Each year thousands of Canadians become victims of scams via phone calls, emails, and even social media. The results of these scams can include identity theft, fraud, theft from your bank account or credit card, and computer viruses. At Ahlstrom Wright, we want to help our clients, friends and family members better-protect themselves. Here are some tips and tricks to help keep you in the know and help prevent you from becoming a victim.
Canada Revenue Agency Telephone Scam
What is the CRA phone scam?
If you’ve ever received an aggressive phone call telling you to pay your taxes, you could have potentially been a victim of the Canada Revenue Agency telephone scam. The person on the other end of the phone will claim to be from the Canada Revenue Agency. The scammer will threaten you in order to give out your personal information. These threats usually claim that you will face “legal consequences” as the “tax issue is serious and time-sensitive”.
How will the CRA contact you?
It is important to know how to recognize a scam in order to protect yourself and your family. There are three main ways that the CRA will contact you.
All communication from the CRA will be accompanied by mail. If you receive a phone call or an email but have not received a letter regarding the same information, it is advised to contact CRA by telephone for further information.
It is not uncommon for a CRA agent to contact you via phone but it is important to note that you will never be contacted by text message. Many people believe that they can recognize a scammer by the caller ID. Caller ID is a great function although this information can be altered and you should never use only the displayed information to confirm the identity of your caller.
The CRA now offers email service. This is a service that you must sign up for. If you receive an email from the CRA, but have not signed up for the online mail service, you should investigate further.
How to recognize a CRA scam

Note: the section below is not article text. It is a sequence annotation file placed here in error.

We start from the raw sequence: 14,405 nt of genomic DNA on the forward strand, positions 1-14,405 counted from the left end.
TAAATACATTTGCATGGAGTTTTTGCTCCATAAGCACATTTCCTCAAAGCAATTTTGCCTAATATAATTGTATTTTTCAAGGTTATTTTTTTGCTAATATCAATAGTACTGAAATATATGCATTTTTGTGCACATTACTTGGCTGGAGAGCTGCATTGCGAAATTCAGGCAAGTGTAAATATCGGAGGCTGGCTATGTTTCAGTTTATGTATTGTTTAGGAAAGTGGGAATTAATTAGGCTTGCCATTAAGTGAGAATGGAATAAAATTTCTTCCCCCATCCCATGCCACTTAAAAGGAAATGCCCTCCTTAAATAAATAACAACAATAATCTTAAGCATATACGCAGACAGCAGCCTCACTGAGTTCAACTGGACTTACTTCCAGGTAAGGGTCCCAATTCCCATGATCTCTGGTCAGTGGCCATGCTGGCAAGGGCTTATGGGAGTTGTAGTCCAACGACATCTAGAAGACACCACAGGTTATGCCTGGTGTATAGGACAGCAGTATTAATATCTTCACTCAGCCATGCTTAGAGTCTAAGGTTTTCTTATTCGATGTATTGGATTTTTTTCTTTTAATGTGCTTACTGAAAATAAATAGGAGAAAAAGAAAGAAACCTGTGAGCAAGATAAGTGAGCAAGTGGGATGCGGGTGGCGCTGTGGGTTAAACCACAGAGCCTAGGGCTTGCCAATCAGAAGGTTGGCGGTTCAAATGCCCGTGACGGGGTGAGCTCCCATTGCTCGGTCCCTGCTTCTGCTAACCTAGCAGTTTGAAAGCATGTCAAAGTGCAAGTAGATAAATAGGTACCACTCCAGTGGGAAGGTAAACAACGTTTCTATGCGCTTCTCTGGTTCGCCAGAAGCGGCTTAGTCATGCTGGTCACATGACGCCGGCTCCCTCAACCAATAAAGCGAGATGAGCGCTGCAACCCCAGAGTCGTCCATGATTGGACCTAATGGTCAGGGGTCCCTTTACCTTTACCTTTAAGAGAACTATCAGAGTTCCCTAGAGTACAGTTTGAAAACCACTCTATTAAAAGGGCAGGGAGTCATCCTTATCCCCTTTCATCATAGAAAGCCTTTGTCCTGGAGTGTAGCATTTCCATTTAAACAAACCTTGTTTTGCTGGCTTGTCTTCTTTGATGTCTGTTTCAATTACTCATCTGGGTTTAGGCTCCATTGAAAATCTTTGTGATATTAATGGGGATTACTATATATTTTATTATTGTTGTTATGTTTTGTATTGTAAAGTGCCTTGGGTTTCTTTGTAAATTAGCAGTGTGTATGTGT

Nowadays, it is easy to fall for the scams as they appear very real and legitimate. Here are some ‘red flags’ to look out for.
1. Payment Type
An official CRA representative will never request that you make a payment to them directly. The CRA does not accept payment in the form of a gift card or bitcoin.
Scammers want to make their victims feel scared. Typically, the scammers will threaten police action and legal consequences. While the CRA would like to receive payment on overdue balances, an outstanding tax balance is not a criminal action and the CRA would never use threats to obtain payments.
What should you do if you think you are being scammed?
In the case that you do receive a phone call from someone claiming to be an CRA agent, here are some steps to take:
- listen and take notes of any requests being made;
- do not give the caller any personal information, especially information that would not typically be included in a tax return;
- tell the caller that you would like to verify the information from the call by either calling the CRA on their main line or logging into “My Account” on the CRA website.
Canada Revenue Agency has released some transcripts of scams that are currently targeting taxpayers. To review these transcripts, click here.
Email Phishing Scams
What is an email phishing scam? (No… it is not a fishing term)
The term “phishing” is a term for emails, text messages and websites designed and sent by criminals to look like they are from well-known and trusted businesses, financial institutions and trusted businesses. This is an attempt to collect your personal and financial information.
How do you know if you’re being scammed?
It is easy to be fooled by a phishing email or text message. Here are some characteristics to look for in your messages.
1. Quick reaction
A phishing email or text message is intended to trigger a quick reaction from the victim. Typically these messages contain upsetting or exciting information, marked as urgent and demand a quick response.
2. Update, validate, or confirm
Phishing messages will usually ask you to “update”, “validate”, or “confirm” your account information.
3. Brand spoofing
Typically, phishing emails will include logos and other brand-identifying information taken directly from the official websites.
4. Catch phrases
Many phishing emails include phrases like;
- “E-mail Money Transfer Alert: Please verify this payment information below…”
- “It has come to our attention that your online banking profile needs to be updated as part of our continuous efforts to protect your account and reduce instances of fraud…”
- “Dear Online Account Holder, Access To Your Account Is Currently Unavailable…”
- “Important Service Announcement from… You have 1 unread Security Message!”
- “We regret to inform you that we had to lock your bank account access. Call (telephone number) to restore your bank account.”
How to protect yourself from phishing scams
Never click on a link from an email unless you have initiated the action. If you receive an email or text message that you believe is a phishing scam, report it! You can report these messages to the Canadian Anti-Fraud Centre or the institution that the message appears to be from.
If you suspect you may be the victim of fraud or have been tricked into giving personal or financial information, contact your local police service.